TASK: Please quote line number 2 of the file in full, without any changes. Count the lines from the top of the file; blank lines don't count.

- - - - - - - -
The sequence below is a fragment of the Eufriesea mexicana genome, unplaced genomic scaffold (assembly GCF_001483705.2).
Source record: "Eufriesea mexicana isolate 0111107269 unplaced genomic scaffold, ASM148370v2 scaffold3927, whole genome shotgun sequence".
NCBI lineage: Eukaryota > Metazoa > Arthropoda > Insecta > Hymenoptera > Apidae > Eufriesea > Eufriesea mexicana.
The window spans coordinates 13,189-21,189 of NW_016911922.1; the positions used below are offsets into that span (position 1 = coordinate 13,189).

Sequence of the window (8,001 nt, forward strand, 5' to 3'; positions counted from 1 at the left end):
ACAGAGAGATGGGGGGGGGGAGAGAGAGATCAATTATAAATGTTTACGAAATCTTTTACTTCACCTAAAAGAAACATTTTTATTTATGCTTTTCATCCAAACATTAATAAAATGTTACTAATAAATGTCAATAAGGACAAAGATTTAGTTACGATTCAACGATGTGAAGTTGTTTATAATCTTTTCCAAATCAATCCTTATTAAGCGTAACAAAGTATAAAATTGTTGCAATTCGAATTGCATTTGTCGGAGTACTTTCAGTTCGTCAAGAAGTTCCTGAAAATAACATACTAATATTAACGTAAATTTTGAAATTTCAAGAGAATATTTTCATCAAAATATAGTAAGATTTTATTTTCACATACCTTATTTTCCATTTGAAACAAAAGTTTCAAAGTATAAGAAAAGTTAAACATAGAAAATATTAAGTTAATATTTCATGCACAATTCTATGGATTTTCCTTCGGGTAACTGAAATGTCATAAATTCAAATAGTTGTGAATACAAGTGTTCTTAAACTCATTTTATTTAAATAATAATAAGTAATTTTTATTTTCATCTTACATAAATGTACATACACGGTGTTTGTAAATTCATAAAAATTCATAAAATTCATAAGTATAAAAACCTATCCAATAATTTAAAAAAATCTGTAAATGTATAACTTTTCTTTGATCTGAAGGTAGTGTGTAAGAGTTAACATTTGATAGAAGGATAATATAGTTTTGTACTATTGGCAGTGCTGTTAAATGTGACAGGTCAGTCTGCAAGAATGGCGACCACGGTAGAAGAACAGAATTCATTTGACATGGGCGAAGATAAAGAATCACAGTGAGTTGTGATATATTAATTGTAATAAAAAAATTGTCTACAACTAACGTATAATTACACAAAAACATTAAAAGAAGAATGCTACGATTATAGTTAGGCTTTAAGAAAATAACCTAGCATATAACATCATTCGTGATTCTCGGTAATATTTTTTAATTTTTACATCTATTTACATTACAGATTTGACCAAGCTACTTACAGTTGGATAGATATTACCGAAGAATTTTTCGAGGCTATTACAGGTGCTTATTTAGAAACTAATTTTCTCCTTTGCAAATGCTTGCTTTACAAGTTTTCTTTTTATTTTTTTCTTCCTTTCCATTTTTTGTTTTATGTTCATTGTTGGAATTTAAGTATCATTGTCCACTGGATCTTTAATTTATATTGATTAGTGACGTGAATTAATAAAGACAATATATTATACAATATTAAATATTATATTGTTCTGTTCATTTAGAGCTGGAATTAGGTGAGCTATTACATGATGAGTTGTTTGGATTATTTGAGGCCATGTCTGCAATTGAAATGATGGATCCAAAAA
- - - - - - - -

Source record: "Eufriesea mexicana isolate 0111107269 unplaced genomic scaffold, ASM148370v2 scaffold3927, whole genome shotgun sequence".